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Custodiendas virgines.

Girls must be guarded

XLII.

Vera haec effigies[1] innuptae est Palladis, eius
Hic Draco, qui dominae constitit ante pedes.
Cur divae comes hoc animal? custodia rerum
Huic data, sic lucos sacraque templa colit.[2]
Innuptas opus est cura asservare puellas
Pervigili, laqueos undique tendit amor.[3]

This is the true image of virgin Pallas. Her snake is here, positioned at his mistress’s feet. Why does this creature accompany the goddess? The task of guarding things was entrusted to it, and so it looks after groves and sacred temples. It is necessary to guard unmarried girls with ever-watchful care - Love lays his snares on every side.

COMMENTARIA.

Pallas aliàs Minerva filia Iovis sine Ma-
tre, ex cerebro nanque eius nata fingitur, Dea
sapientiae & artium, virgo & casta habetur cu
ius imagini Draco, horribile animal acutissi-
mi omnium ferè animantium visus, ante pe-
des tanquam diligens custos sibi semper ad-
stans pingitur, ut illa securè tam sylvas quàm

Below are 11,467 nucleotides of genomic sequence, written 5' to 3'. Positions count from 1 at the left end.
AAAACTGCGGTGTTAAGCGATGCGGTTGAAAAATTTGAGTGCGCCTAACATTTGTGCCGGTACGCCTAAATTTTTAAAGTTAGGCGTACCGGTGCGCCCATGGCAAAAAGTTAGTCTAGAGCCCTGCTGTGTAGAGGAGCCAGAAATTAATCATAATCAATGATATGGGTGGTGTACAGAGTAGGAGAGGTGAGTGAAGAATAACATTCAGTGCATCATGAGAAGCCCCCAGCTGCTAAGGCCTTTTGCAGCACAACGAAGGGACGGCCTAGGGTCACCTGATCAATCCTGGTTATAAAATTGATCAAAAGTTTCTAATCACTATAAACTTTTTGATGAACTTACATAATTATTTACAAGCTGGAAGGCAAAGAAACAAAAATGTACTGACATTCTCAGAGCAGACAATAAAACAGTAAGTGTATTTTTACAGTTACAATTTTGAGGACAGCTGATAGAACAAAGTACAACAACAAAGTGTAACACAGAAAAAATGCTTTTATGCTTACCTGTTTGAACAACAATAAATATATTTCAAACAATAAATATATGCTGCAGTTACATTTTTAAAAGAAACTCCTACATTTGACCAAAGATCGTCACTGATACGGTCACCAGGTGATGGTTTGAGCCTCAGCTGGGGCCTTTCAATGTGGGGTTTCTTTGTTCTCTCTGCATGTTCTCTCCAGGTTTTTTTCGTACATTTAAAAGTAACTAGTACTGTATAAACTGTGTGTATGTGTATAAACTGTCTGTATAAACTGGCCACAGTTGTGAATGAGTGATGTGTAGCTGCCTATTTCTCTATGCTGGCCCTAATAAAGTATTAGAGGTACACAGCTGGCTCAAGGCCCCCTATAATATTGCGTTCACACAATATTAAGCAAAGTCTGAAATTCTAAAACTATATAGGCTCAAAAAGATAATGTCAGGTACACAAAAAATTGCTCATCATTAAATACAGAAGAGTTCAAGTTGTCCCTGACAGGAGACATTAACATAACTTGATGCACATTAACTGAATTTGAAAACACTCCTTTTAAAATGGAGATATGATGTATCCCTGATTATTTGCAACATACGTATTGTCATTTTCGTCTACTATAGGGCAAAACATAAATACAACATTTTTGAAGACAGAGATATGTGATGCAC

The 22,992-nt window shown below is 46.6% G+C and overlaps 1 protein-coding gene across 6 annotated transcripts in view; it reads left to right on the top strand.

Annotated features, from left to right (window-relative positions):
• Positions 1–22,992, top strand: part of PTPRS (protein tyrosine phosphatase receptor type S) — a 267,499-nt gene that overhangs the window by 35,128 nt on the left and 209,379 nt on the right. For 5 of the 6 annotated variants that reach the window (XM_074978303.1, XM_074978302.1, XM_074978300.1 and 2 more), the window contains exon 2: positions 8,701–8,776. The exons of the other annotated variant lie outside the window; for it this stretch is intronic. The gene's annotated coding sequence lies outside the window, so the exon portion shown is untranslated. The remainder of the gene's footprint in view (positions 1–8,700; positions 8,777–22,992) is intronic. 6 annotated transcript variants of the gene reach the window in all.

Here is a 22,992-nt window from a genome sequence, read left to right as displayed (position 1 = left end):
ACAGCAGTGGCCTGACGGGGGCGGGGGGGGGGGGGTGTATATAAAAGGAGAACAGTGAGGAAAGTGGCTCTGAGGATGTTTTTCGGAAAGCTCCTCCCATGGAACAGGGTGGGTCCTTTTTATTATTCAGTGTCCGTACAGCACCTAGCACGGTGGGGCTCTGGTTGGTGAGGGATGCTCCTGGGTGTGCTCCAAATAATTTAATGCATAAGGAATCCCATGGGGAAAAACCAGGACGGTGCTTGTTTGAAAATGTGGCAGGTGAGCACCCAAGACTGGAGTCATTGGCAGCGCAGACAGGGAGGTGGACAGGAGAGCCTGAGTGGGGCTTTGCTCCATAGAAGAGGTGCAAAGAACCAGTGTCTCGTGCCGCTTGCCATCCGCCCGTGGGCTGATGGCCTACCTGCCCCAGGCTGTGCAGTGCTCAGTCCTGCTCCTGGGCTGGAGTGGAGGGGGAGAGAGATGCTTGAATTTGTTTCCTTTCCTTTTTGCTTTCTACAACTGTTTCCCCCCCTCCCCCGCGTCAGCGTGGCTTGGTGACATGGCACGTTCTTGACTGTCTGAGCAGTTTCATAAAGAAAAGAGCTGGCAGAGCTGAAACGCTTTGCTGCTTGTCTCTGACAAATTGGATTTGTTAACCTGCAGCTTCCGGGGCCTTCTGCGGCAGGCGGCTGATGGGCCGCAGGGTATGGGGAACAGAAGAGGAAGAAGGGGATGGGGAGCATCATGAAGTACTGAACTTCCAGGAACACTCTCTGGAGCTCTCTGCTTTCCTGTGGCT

Link to an image of this page  Link to an image of this page  [e6r p75]templa inhabitare, hoc est & domi & foris
tuta esse possit. Sic etiam virgines, innuptaeque
puellae quinimo & nuptae arctissimè custo-
diri debent. insidiatur enim amor immo-
dum, tanquàm canis venaticus avidè inhians
ferae, loca perlustrat singula. Pariter & foemi-
nam proclivem esse vel sacra pagina docet:
In filia, inquit non avertente se firma custo-
diam ne inventa occasione abutatur se: ficut
enim viator sitiens ad fontem os aperiet &
ab omni aqua proxima bibat donec deficiat.
Ecclesiasticus capite 26. rectè insuper admonet
quod vulgò dicitur, Mulier pudica ne sola sit
usquam. Neque enim Deae (si Poëtis creditur)
sibi pepercere, nec ipsi Dii tantum prospi-
cere unquam potuere, quin amoris technis
delusi fuerint, haud igitur frustra Proper-
tius
quaerit:

Dic mihi quis potuit lectum servare pudicum.
Quae Dea cum solo vivere sola Deo.

Notes:

1.  ‘Image of virgin Pallas’. Pallas Athene, virgin goddess and protectress of the city of Athens, represented with helmet, spear and aegis. Pallas Athene was equated with Minerva, the Roman goddess of wisdom. Pausanias, Periegesis 1.24.7 mentions such a statue with a snake.

2.  See Macrobius, Saturnalia 1.20.3: ‘the snake with its keen and ever-watchful sight has assigned to it the custodianship of temples, shrines, oracles and treasures.’ Ancient Greek holy sites often housed a snake.

3.  ‘Love lays his snares on every side’ - a proverbial saying.


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  • 'Verginit�' (Ripa) [31A72110] Search | Browse Iconclass
  • Protection; 'Custodia', 'Difesa contra nimici, malefici & venefici', 'Difesa contra pericoli', 'Riparo da i tradimenti' (Ripa) (+ emblematical representation of concept) [54E42(+4)] Search | Browse Iconclass

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